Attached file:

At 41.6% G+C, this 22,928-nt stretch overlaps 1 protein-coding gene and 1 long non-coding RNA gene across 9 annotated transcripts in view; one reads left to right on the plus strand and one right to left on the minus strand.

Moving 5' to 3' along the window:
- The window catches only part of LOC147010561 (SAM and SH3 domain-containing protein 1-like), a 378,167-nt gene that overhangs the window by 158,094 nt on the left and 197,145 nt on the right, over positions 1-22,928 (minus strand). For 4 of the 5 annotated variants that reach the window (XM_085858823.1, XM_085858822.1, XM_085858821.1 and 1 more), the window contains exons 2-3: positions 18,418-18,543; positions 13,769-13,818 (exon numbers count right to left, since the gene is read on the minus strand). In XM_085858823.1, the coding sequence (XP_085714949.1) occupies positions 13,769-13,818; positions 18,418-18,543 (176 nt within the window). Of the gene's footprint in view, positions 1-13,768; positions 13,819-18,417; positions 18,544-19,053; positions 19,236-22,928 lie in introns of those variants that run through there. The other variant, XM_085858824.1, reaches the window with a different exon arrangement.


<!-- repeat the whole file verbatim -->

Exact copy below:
At 41.6% G+C, this 22,928-nt stretch overlaps 1 protein-coding gene and 1 long non-coding RNA gene across 9 annotated transcripts in view; one reads left to right on the plus strand and one right to left on the minus strand.

Moving 5' to 3' along the window:
- The window catches only part of LOC147010561 (SAM and SH3 domain-containing protein 1-like), a 378,167-nt gene that overhangs the window by 158,094 nt on the left and 197,145 nt on the right, over positions 1-22,928 (minus strand). For 4 of the 5 annotated variants that reach the window (XM_085858823.1, XM_085858822.1, XM_085858821.1 and 1 more), the window contains exons 2-3: positions 18,418-18,543; positions 13,769-13,818 (exon numbers count right to left, since the gene is read on the minus strand). In XM_085858823.1, the coding sequence (XP_085714949.1) occupies positions 13,769-13,818; positions 18,418-18,543 (176 nt within the window). Of the gene's footprint in view, positions 1-13,768; positions 13,819-18,417; positions 18,544-19,053; positions 19,236-22,928 lie in introns of those variants that run through there. The other variant, XM_085858824.1, reaches the window with a different exon arrangement.